Netflix has a problem. For all the ungodly sums of money they throw at content, it’s all scattered across the platform like the Wal-mart DVD bargain bin. This means some of the best stuff doesn’t even appear when you’re scrolling through. The site’s algorithm tries to find shows and movies you’ll like, but that’s a crap shoot. That’s why we’re here to point you in the right direction.
Your next binge-watch should be ‘Money Heist’
“Money Heist? What a terrible name!” you’re thinking. And you are right. It’s a godawful name. The original title was “La Casa de Papel,” which translates to “The House of Paper.” And maybe that doesn’t have much of a ring to it, either. But try to look past the stupid name and follow us as we explain why you should watch.
It’s like ‘Breaking Bad’ if Walter planned a giant robbery with 8 Jesses
If you haven’t seen “Breaking Bad,” you need to jump on that right now. “Money Heist” can wait. But if you have seen it, you know that part of what made that show great was the criminal mastermind and his erratic accomplice, who sometimes threw a monkey wrench into the plan. That same dynamic is at work in “Money Heist.”
Here’s the trailer. (And don’t panic about the subtitles. We’ll get to those in a moment.)
Here’s the story
A man who calls himself “The Professor” pulls together eight criminals for the heist of a lifetime. They’ll go inside the royal mint of Spain, lock the doors, take hostages, print off more than 2 billion Euros, and make a clean getaway.
The show flashes back and forth between the heist and months of pre-robbery training for the thieves. The Professor appears to have thought through every scenario the team could encounter. For example, the thieves only know each other by their nicknames (“Tokyo,” “Berlin,” “Nairobi,” etc.) so they couldn’t possibly reveal any real identities if caught.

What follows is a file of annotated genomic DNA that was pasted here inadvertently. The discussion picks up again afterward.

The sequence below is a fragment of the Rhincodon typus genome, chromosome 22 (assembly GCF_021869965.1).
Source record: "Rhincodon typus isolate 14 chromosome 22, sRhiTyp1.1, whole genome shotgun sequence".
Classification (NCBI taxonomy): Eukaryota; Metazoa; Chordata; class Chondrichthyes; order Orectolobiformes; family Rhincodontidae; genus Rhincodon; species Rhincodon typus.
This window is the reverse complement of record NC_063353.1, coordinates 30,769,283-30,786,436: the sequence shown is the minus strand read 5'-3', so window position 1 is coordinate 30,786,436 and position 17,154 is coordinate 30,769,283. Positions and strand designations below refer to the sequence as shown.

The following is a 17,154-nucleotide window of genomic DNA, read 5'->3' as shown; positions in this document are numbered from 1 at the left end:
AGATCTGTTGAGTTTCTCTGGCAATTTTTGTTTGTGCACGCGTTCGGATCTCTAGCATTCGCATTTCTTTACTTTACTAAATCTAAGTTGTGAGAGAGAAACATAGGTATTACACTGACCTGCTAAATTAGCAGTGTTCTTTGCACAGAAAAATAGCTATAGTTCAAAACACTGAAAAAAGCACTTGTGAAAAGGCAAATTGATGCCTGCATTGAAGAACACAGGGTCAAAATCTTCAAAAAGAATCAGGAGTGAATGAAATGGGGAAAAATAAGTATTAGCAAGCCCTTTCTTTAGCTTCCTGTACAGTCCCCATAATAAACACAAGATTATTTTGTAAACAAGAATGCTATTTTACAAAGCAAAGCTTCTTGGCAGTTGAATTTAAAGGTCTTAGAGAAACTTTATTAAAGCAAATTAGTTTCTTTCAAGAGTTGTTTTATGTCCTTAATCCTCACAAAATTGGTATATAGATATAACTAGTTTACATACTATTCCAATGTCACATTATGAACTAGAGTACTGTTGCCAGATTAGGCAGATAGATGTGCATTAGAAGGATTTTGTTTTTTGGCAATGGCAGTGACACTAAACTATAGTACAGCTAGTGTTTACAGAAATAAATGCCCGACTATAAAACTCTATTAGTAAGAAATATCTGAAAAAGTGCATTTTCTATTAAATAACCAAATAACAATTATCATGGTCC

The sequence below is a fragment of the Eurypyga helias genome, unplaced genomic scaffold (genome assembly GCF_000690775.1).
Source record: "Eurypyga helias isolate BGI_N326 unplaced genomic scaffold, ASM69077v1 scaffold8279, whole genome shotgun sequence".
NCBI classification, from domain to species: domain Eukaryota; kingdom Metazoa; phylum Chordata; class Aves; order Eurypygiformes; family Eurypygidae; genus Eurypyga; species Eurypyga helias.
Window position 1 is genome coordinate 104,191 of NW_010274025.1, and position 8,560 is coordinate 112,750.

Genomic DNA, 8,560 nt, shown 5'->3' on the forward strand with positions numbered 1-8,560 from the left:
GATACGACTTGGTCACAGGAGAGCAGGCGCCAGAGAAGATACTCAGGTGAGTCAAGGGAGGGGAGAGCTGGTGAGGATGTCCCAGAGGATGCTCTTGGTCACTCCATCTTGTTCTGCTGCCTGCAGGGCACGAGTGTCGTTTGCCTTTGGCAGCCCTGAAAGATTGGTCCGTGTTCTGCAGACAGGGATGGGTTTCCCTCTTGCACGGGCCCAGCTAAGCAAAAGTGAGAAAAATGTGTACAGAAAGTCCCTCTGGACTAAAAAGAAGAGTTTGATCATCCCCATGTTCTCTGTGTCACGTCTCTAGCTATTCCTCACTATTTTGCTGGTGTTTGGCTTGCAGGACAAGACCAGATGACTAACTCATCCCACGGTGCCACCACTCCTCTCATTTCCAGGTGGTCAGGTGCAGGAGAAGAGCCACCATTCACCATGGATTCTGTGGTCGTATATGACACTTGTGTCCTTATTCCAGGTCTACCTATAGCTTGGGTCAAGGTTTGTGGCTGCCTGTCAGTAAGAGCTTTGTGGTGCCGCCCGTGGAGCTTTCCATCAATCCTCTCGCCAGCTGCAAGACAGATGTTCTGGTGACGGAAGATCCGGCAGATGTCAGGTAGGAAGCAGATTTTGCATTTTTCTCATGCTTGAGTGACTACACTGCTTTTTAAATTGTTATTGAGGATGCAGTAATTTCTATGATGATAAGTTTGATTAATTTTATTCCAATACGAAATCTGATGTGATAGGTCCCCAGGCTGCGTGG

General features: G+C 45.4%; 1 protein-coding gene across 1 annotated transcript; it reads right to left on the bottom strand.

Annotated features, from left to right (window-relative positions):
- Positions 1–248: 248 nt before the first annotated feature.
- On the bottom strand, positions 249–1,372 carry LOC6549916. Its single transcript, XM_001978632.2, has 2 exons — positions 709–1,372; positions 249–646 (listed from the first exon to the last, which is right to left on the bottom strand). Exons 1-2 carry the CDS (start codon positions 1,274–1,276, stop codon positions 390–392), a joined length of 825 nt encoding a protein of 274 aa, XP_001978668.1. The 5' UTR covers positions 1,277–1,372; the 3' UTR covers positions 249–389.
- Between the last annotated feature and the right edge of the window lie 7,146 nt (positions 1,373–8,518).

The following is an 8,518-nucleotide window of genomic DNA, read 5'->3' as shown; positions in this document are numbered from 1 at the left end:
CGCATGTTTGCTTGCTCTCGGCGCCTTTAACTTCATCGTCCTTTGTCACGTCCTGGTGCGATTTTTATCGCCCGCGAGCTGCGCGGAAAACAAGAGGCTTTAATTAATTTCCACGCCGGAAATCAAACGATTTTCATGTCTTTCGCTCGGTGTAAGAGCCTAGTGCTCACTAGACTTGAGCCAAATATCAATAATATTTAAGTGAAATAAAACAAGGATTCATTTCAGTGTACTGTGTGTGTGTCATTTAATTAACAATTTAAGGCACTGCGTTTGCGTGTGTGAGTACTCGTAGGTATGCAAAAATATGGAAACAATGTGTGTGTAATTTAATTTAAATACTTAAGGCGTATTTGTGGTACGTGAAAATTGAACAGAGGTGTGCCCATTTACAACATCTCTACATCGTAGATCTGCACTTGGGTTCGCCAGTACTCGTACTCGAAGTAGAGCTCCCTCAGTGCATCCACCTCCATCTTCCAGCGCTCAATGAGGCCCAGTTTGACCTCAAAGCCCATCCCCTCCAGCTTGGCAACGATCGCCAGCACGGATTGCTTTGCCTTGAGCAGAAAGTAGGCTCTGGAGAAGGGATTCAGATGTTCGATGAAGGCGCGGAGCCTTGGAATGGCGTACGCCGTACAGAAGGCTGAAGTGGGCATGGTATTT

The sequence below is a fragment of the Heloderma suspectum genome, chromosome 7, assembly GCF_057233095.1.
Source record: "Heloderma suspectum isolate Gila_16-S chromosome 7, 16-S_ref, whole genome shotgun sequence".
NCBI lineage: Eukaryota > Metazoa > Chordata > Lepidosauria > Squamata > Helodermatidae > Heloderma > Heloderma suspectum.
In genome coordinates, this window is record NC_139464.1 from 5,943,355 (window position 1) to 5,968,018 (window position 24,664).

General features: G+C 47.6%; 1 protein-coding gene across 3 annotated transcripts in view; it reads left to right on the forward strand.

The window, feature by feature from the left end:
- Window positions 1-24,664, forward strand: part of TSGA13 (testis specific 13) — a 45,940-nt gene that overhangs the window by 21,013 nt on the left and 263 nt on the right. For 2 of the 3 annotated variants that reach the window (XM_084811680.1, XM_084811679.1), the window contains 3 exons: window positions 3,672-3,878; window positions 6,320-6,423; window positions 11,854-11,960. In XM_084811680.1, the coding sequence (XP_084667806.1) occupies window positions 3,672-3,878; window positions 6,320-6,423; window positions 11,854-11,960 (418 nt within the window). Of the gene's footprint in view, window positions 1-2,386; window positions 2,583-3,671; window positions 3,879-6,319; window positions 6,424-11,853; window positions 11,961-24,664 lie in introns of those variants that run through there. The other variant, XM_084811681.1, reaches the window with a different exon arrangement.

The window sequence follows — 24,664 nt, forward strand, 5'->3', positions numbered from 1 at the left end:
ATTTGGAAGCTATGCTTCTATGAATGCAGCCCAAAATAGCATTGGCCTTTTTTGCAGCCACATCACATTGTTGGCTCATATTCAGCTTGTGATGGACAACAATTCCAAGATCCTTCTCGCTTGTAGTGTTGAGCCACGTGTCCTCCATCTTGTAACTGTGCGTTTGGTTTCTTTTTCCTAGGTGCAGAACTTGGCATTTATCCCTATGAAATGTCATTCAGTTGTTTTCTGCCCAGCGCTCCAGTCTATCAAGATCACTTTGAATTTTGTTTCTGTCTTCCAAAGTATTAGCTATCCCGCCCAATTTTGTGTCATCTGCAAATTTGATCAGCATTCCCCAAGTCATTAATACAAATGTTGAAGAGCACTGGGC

One of the great joys of the show is seeing the police gain the upper hand, only to be thwarted by The Professor’s extraordinary foresight and creativity.
It’s got sex, violence, and money
Still not convinced? This Spanish import has the tentpoles of a good ol’ American hit.
Sex: Yes, some of the characters have sex. You see lots of characters in their underwear. You’ll see at least one nipple if you’re into that sort of thing. (Probably don’t watch this with your kids.) Characters fall in love, and that love is often a weakness that jeopardizes the mission.
Violence: Holy smokes, there are a lot of guns. The good guys have guns, the bad guys have guns, the hostages are given fake guns, you’ve got plastic explosives, a handful of grenades, a pair of scissors, a big metal pipe, and an especially helpful Browning machine gun that makes life tricky for the cops.
Money: Again, the thieves are literally printing their own money. It makes Walter White’s stash look like pocket change.
Plot twists galore
A game of cat-and-mouse isn’t fun if the mouse always outruns the cat. “Money Heist” cleverly trades off which team has the upper hand. The Professor’s crew usually stays in the lead, but sometimes the police catch a break. Sometimes, the hostages rebel against their captors. Even within the team of thieves, we have defections and infighting. The minute everything is going right in this show, something goes wrong.
At times, you’ll root for Raquel, the brave woman in charge of the police effort. Then you’ll root for The Professor, who spent so long planning this caper. Then you’ll root for the hostages, because they didn’t ask for this. Then you’ll root for one particular thief who hates another thief because that thief is being a jerk. Your allegiance will change throughout the series, and in the final episode, you won’t even know who you want to win.
Nearly every episode ends with a hell of a cliffhanger, making this an easy show to binge. And unlike some shows, the cliffhangers feel natural and earned. There’s no deus ex machina at work. (There are a few head-slapping moments of incredulity, not no more than any other show.)
A great story requires great characters, and “Money Heist” has them. We can’t give away too much, but here’s an overview the main players.